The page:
Choice (B), on the other hand, suggests that there is no need to fill the jobs that were vacated when the highly skilled workers in Eastern Europe emigrated to the West. This suggests that there would NOT be a high demand for the skilled workers who remained in their home countries in Eastern Europe. Thus, choice (B) weakens the argument and is the correct answer.
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Re: Recently, highly skilled workers in Eastern Europe have left  [#permalink]

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New post 04 Aug 2017, 05:56
arvind910619 wrote:
vaivish1723 wrote:
Recently, highly skilled workers in Eastern Europe have left jobs in record numbers to emigrate to the West. It is therefore likely that skilled workers who remain in Eastern Europe are in high demand in their home countries.

Which one of the following, if true, most seriously weakens the argument?

(A) Eastern European factories prefer to hire workers from their home countries rather than to import workers from abroad.
(B) Major changes in Eastern European economic structures have led to the elimination of many positions previously held by the highly skilled emigrants.
(C) Many Eastern European emigrants need to acquire new skills after finding work in the West.
(D) Eastern European countries plan to train many new workers to replace the highly skilled workers who have emigrated.
(E) Because of the departure of skilled workers from Eastern European countries, many positions are now unfilled.

Can somebody discuss this one.




Premise :Recently, highly skilled workers in Eastern Europe have left jobs in record numbers to emigrate to the West.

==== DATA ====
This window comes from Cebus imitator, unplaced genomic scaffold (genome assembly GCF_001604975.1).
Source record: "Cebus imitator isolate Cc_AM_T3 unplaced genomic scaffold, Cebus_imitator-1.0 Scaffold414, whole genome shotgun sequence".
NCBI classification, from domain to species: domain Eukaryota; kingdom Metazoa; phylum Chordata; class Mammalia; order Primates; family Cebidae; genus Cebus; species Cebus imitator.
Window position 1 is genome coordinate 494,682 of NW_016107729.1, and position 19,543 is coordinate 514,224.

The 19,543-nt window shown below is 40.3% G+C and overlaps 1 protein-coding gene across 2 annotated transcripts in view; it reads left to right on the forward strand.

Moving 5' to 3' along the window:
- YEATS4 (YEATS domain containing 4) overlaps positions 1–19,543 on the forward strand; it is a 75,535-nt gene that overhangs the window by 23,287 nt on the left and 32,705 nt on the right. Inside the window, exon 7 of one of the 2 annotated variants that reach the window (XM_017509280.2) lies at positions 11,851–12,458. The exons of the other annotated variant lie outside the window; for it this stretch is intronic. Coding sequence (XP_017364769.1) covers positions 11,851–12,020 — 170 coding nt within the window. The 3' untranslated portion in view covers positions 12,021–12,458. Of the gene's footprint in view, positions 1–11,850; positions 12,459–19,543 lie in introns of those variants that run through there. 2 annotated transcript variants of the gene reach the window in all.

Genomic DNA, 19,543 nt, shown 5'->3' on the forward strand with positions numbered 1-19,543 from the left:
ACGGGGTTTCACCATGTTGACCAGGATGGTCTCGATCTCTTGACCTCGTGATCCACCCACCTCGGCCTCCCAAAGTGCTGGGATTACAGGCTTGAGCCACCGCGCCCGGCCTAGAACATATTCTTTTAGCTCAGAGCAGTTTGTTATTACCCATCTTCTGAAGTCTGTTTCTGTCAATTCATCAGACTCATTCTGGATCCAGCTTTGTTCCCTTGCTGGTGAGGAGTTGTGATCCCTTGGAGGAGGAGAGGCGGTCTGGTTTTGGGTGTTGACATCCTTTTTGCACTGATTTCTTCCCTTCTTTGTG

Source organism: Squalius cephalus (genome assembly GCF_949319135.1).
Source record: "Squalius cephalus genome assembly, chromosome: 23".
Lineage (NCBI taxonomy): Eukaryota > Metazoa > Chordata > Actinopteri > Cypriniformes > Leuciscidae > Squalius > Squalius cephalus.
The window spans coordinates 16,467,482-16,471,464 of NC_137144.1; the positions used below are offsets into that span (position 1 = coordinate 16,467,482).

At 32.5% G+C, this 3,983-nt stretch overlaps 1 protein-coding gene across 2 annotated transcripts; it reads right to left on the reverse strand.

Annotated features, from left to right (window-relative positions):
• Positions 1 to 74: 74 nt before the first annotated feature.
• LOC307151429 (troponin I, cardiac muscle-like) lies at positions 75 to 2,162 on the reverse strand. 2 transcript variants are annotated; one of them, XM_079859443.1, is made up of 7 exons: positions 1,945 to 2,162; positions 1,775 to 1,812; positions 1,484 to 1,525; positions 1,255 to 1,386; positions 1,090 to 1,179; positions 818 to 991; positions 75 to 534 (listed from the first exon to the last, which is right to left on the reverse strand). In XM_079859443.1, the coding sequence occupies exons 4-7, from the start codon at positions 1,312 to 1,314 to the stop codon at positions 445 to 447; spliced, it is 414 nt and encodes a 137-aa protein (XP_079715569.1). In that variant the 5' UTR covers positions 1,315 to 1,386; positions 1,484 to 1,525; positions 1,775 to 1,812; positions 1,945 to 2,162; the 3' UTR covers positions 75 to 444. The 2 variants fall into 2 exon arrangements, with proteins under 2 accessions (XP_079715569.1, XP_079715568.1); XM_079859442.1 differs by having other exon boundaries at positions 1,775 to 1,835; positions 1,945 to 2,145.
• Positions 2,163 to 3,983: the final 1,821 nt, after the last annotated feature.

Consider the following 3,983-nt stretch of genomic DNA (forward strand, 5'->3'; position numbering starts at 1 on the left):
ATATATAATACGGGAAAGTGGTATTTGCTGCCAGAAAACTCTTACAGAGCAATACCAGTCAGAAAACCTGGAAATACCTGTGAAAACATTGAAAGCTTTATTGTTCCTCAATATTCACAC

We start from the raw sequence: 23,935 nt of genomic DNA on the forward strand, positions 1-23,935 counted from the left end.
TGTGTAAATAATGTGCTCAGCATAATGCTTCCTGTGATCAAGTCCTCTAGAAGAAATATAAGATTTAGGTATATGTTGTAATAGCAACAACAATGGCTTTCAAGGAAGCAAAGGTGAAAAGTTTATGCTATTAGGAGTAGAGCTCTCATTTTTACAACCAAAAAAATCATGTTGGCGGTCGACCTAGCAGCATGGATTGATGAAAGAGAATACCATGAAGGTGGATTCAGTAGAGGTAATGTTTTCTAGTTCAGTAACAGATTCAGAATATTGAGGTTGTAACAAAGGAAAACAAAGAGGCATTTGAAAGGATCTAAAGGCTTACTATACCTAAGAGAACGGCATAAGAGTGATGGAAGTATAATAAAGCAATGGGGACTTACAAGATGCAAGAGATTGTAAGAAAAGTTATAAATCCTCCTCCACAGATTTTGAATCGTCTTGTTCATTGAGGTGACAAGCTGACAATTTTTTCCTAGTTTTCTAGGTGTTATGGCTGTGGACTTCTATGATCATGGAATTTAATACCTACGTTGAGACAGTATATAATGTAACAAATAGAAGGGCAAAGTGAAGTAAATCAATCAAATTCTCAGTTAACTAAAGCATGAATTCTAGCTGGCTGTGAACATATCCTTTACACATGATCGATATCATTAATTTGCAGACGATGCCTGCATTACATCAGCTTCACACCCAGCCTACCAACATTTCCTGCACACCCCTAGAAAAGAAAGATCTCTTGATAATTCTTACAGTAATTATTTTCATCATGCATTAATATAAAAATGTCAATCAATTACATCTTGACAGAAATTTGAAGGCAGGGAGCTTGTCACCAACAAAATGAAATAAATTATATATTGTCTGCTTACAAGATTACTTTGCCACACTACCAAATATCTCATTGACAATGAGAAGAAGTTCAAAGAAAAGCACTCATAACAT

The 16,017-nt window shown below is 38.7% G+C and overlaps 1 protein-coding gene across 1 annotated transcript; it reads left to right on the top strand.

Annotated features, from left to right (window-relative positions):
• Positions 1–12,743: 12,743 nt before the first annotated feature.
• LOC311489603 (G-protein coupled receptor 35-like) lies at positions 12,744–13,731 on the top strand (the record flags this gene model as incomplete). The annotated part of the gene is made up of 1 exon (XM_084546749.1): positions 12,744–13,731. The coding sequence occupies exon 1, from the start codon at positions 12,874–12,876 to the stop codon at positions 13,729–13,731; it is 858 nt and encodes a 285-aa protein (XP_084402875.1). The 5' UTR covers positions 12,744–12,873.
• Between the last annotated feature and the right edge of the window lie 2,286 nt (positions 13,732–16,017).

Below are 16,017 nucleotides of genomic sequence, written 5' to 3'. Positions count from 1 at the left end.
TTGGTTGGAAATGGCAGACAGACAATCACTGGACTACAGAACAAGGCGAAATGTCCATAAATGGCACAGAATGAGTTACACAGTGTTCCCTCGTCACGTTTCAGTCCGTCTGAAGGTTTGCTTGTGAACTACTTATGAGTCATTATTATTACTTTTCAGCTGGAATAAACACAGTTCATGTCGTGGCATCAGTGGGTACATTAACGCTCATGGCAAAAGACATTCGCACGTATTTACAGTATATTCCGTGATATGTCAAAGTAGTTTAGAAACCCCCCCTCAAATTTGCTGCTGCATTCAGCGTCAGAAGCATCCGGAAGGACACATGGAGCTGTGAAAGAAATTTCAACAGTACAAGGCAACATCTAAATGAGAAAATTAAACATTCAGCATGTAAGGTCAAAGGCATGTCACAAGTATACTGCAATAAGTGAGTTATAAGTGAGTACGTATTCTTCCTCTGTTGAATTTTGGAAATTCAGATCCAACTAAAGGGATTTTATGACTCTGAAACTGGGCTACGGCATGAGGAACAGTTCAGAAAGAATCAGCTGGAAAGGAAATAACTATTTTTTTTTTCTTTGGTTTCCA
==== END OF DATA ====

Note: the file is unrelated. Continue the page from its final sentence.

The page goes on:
Conclusion :It is therefore likely that skilled workers who remain in Eastern Europe are in high demand in their home countries.

As we can see to weaken the argument we have show some different reason for the conclusion or prove the conclusion false
B just gives us another reason why highly skilled worker are leaving their jobs in eastern Europe an going to western Europe.

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Re: Recently, highly skilled workers in Eastern Europe have left  [#permalink]

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New post 15 Dec 2017, 00:21
vaivish1723 wrote:
Recently, highly skilled workers in Eastern Europe have left jobs in record numbers to emigrate to the West. It is therefore likely that skilled workers who remain in Eastern Europe are in high demand in their home countries.

Which one of the following, if true, most seriously weakens the argument?

(A) Eastern European factories prefer to hire workers from their home countries rather than to import workers from abroad.
(B) Major changes in Eastern European economic structures have led to the elimination of many positions previously held by the highly skilled emigrants.
(C) Many Eastern European emigrants need to acquire new skills after finding work in the West.